- Developing and designing the state-of-the-art climate change impact indicators from multi-sectoral model simulations including water, agriculture, energy, and ecosystem. A key focus is on fulfilling the needs of the broad set of users and to ensure the production of global and regional climate-impact assessments. A special emphasis is put on global and regional climate impacts at appropriate levels of aggregation and complexity, including information about models limitations, the most important sources of uncertainty, and missing process-understanding. See ISIpedia, COMICC, ISWEL
- Innovating sectoral and cross-sectoral indicators to assess future hydro-meteorological risks including flood, drought, and water scarcity at various spatial scales relevant to end users in support of monitoring SDGs 6 and 13 for the near term (1-40 year). A key focus is on help advancing climate and non-climatic (i.e., human activities) attribution of hydro-meteorological events and impacts at various spatial scales, using Community Water Model. See EUCP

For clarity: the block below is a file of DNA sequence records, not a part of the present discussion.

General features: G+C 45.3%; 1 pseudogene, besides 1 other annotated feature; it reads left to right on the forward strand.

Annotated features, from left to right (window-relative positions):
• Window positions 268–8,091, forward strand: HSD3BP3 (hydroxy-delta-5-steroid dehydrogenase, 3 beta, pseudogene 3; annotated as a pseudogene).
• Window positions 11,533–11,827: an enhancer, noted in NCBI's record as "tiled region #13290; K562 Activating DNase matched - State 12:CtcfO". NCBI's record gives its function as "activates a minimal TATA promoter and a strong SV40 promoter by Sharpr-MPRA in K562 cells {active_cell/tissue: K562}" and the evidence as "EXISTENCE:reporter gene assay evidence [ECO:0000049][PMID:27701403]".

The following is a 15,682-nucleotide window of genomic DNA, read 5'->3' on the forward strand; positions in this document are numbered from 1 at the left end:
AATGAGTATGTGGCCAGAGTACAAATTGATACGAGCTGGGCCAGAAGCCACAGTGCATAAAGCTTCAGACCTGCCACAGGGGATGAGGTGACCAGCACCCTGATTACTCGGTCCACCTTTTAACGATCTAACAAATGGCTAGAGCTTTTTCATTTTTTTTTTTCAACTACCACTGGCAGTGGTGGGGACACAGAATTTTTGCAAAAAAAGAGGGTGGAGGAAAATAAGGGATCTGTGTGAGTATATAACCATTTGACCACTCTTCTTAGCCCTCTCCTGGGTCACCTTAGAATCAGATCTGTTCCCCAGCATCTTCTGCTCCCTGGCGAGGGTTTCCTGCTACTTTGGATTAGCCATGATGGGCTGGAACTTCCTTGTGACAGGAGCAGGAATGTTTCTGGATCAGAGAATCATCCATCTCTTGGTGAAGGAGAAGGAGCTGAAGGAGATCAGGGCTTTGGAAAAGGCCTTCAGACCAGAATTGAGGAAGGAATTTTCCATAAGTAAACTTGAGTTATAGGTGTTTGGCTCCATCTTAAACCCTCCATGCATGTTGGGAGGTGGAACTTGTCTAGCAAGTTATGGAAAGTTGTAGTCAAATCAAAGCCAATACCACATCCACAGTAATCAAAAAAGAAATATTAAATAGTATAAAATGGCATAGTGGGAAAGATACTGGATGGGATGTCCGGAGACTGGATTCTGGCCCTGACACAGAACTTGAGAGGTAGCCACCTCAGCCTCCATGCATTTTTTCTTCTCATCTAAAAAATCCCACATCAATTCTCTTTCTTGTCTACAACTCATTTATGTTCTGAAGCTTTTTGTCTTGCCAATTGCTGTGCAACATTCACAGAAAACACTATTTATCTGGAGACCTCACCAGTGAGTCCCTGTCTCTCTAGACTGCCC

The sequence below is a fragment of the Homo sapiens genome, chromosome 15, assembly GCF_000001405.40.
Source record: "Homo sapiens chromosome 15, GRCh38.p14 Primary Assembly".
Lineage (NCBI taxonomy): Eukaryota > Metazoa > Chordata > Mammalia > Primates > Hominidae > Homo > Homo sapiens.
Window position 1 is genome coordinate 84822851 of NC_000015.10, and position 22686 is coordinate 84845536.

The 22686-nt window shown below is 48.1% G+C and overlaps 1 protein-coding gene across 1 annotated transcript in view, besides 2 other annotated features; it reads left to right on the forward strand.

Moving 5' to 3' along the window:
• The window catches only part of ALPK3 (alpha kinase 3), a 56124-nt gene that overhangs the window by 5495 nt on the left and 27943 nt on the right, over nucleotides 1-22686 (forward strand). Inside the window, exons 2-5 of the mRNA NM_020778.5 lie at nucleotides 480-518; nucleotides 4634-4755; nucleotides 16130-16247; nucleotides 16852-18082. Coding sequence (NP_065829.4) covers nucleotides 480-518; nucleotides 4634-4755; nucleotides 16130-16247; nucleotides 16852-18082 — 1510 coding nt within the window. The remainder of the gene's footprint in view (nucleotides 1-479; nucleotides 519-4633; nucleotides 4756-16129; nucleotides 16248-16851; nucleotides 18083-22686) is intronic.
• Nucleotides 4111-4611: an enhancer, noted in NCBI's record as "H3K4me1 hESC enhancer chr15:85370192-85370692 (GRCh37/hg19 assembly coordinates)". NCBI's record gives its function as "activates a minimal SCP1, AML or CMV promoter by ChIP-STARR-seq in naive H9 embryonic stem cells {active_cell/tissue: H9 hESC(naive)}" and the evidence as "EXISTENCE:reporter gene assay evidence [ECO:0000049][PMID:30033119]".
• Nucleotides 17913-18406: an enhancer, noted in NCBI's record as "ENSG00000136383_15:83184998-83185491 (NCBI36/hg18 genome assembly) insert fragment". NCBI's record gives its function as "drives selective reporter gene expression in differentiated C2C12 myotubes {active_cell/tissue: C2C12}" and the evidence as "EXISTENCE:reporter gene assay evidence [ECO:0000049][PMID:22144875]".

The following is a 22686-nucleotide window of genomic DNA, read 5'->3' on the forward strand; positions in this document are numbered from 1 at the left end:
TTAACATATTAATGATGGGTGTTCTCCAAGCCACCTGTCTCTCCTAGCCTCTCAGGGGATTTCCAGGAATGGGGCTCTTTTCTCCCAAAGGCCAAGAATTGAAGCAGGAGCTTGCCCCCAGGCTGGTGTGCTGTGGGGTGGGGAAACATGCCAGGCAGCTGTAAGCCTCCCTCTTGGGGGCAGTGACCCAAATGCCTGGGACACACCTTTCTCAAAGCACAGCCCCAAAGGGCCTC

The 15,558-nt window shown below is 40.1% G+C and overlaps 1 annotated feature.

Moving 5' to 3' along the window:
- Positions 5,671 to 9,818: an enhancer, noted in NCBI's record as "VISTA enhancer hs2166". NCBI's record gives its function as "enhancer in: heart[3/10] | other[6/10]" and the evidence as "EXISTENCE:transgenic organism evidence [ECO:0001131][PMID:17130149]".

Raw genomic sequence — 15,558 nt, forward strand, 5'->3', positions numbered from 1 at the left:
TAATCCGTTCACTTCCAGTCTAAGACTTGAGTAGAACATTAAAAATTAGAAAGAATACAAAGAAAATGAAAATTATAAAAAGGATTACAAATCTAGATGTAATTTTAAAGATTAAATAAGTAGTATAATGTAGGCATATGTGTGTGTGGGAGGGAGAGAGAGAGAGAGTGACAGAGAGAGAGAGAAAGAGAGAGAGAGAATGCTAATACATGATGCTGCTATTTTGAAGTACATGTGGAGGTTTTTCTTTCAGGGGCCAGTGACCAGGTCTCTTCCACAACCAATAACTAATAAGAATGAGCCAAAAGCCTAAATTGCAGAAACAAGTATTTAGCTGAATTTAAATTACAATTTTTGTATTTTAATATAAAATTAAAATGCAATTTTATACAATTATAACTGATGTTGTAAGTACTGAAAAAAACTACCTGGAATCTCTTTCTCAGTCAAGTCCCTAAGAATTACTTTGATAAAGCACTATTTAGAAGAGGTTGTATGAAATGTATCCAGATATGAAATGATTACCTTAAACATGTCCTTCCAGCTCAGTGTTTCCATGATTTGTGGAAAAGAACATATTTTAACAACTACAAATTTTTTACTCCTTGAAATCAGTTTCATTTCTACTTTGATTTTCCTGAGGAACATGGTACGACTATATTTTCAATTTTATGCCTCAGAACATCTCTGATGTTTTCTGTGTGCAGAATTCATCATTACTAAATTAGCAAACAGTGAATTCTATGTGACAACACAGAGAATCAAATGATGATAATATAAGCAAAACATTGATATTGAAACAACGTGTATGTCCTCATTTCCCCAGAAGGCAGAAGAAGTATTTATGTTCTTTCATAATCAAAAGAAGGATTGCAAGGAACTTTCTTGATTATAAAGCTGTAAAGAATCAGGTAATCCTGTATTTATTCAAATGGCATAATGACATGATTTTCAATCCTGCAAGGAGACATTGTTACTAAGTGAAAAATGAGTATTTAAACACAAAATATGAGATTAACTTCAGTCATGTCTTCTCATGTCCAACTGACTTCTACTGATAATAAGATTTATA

- In cooperation with the ENE, ESM, and TNT programs, modeling the water-energy-land-ecosystem nexus, integrating Community Water Model (CWatM), Hydro-Economic model (ECHO), MESSAGE, and GLOBIOM. See ISWEL
- Understanding policies, institutions, and other factors that contribute to the adaptation and sustainable use of global and water resources in developed and developing countries. A special focus is put on integrating modeling and water governance. See WFaS, ISWEL
This list is meant to be informative not exhaustive. Potential applicants are welcome to suggest other research topics which fit into the Water Program’s research agenda.
- Data analysis
- ArcGIS (alternative open-source GIS applications are also welcome)
- GAMS for mathematical optimization
- Any programming language (e.g. R, Python) for the analysis of large data sets.
Applicants are encouraged to contact the Water Program's YSSP and Postdoc coordinator Sylvia Tramberend for any scientific related questions.
Staff and YSSPs enjoying the Water Program's summer outing